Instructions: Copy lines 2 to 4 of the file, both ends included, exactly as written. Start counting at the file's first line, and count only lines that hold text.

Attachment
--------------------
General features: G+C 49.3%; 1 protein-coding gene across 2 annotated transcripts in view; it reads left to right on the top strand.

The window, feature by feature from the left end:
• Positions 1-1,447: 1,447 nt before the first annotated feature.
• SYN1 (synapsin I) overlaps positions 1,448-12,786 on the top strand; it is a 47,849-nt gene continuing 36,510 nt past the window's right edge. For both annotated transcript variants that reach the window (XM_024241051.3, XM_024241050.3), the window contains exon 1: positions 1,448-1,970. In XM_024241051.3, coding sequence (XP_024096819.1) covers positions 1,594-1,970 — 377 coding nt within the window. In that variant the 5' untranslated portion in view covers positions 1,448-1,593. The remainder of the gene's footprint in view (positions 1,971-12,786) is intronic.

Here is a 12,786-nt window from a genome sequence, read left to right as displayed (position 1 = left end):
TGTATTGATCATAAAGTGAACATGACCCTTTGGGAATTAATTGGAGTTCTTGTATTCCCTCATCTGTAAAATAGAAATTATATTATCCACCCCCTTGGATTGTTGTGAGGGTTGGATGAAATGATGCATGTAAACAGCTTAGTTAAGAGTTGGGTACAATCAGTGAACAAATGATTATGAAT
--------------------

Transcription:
The window, feature by feature from the left end:
• Positions 1-1,447: 1,447 nt before the first annotated feature.
• SYN1 (synapsin I) overlaps positions 1,448-12,786 on the top strand; it is a 47,849-nt gene continuing 36,510 nt past the window's right edge. For both annotated transcript variants that reach the window (XM_024241051.3, XM_024241050.3), the window contains exon 1: positions 1,448-1,970. In XM_024241051.3, coding sequence (XP_024096819.1) covers positions 1,594-1,970 — 377 coding nt within the window. In that variant the 5' untranslated portion in view covers positions 1,448-1,593. The remainder of the gene's footprint in view (positions 1,971-12,786) is intronic.